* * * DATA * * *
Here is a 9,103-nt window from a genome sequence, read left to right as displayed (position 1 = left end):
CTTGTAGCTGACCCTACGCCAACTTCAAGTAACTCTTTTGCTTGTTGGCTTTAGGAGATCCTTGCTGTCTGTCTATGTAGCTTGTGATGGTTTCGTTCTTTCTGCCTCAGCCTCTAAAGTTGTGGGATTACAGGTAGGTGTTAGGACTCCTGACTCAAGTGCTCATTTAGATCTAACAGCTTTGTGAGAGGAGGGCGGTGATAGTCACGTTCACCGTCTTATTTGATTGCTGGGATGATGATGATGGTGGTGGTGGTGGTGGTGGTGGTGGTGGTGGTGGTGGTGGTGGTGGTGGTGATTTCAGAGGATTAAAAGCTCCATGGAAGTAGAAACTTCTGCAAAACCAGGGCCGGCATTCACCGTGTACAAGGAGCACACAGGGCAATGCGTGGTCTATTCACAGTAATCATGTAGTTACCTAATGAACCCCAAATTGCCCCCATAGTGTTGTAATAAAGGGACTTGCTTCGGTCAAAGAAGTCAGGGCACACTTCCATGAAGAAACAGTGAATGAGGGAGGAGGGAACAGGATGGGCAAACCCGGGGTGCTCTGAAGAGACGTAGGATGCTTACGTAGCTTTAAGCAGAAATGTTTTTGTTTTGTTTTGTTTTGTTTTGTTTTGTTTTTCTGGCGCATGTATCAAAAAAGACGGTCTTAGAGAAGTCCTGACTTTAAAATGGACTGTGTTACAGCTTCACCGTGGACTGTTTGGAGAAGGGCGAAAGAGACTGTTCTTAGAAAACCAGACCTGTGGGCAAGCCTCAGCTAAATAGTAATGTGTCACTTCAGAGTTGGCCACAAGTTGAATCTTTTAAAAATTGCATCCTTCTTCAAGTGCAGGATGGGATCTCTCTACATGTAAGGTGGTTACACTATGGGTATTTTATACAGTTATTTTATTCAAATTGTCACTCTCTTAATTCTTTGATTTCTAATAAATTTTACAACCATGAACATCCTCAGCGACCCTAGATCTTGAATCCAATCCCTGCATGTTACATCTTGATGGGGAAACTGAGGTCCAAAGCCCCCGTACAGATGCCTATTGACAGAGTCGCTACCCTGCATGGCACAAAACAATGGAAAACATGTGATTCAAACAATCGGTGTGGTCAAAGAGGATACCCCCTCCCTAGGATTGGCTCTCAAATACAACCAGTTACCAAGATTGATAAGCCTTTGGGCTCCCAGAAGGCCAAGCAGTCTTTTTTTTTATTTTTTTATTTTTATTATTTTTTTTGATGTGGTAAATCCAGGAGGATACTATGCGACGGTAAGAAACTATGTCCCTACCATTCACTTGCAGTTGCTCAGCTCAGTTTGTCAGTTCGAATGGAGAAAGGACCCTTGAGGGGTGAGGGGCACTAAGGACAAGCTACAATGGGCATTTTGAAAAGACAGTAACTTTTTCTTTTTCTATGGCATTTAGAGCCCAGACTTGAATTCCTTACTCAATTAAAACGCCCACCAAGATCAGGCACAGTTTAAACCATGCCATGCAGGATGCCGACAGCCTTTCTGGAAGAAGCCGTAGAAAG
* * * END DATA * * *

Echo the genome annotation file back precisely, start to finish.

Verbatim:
Here is a 9,103-nt window from a genome sequence, read left to right as displayed (position 1 = left end):
CTTGTAGCTGACCCTACGCCAACTTCAAGTAACTCTTTTGCTTGTTGGCTTTAGGAGATCCTTGCTGTCTGTCTATGTAGCTTGTGATGGTTTCGTTCTTTCTGCCTCAGCCTCTAAAGTTGTGGGATTACAGGTAGGTGTTAGGACTCCTGACTCAAGTGCTCATTTAGATCTAACAGCTTTGTGAGAGGAGGGCGGTGATAGTCACGTTCACCGTCTTATTTGATTGCTGGGATGATGATGATGGTGGTGGTGGTGGTGGTGGTGGTGGTGGTGGTGGTGGTGGTGGTGGTGGTGATTTCAGAGGATTAAAAGCTCCATGGAAGTAGAAACTTCTGCAAAACCAGGGCCGGCATTCACCGTGTACAAGGAGCACACAGGGCAATGCGTGGTCTATTCACAGTAATCATGTAGTTACCTAATGAACCCCAAATTGCCCCCATAGTGTTGTAATAAAGGGACTTGCTTCGGTCAAAGAAGTCAGGGCACACTTCCATGAAGAAACAGTGAATGAGGGAGGAGGGAACAGGATGGGCAAACCCGGGGTGCTCTGAAGAGACGTAGGATGCTTACGTAGCTTTAAGCAGAAATGTTTTTGTTTTGTTTTGTTTTGTTTTGTTTTGTTTTTCTGGCGCATGTATCAAAAAAGACGGTCTTAGAGAAGTCCTGACTTTAAAATGGACTGTGTTACAGCTTCACCGTGGACTGTTTGGAGAAGGGCGAAAGAGACTGTTCTTAGAAAACCAGACCTGTGGGCAAGCCTCAGCTAAATAGTAATGTGTCACTTCAGAGTTGGCCACAAGTTGAATCTTTTAAAAATTGCATCCTTCTTCAAGTGCAGGATGGGATCTCTCTACATGTAAGGTGGTTACACTATGGGTATTTTATACAGTTATTTTATTCAAATTGTCACTCTCTTAATTCTTTGATTTCTAATAAATTTTACAACCATGAACATCCTCAGCGACCCTAGATCTTGAATCCAATCCCTGCATGTTACATCTTGATGGGGAAACTGAGGTCCAAAGCCCCCGTACAGATGCCTATTGACAGAGTCGCTACCCTGCATGGCACAAAACAATGGAAAACATGTGATTCAAACAATCGGTGTGGTCAAAGAGGATACCCCCTCCCTAGGATTGGCTCTCAAATACAACCAGTTACCAAGATTGATAAGCCTTTGGGCTCCCAGAAGGCCAAGCAGTCTTTTTTTTTATTTTTTTATTTTTATTATTTTTTTTGATGTGGTAAATCCAGGAGGATACTATGCGACGGTAAGAAACTATGTCCCTACCATTCACTTGCAGTTGCTCAGCTCAGTTTGTCAGTTCGAATGGAGAAAGGACCCTTGAGGGGTGAGGGGCACTAAGGACAAGCTACAATGGGCATTTTGAAAAGACAGTAACTTTTTCTTTTTCTATGGCATTTAGAGCCCAGACTTGAATTCCTTACTCAATTAAAACGCCCACCAAGATCAGGCACAGTTTAAACCATGCCATGCAGGATGCCGACAGCCTTTCTGGAAGAAGCCGTAGAAAG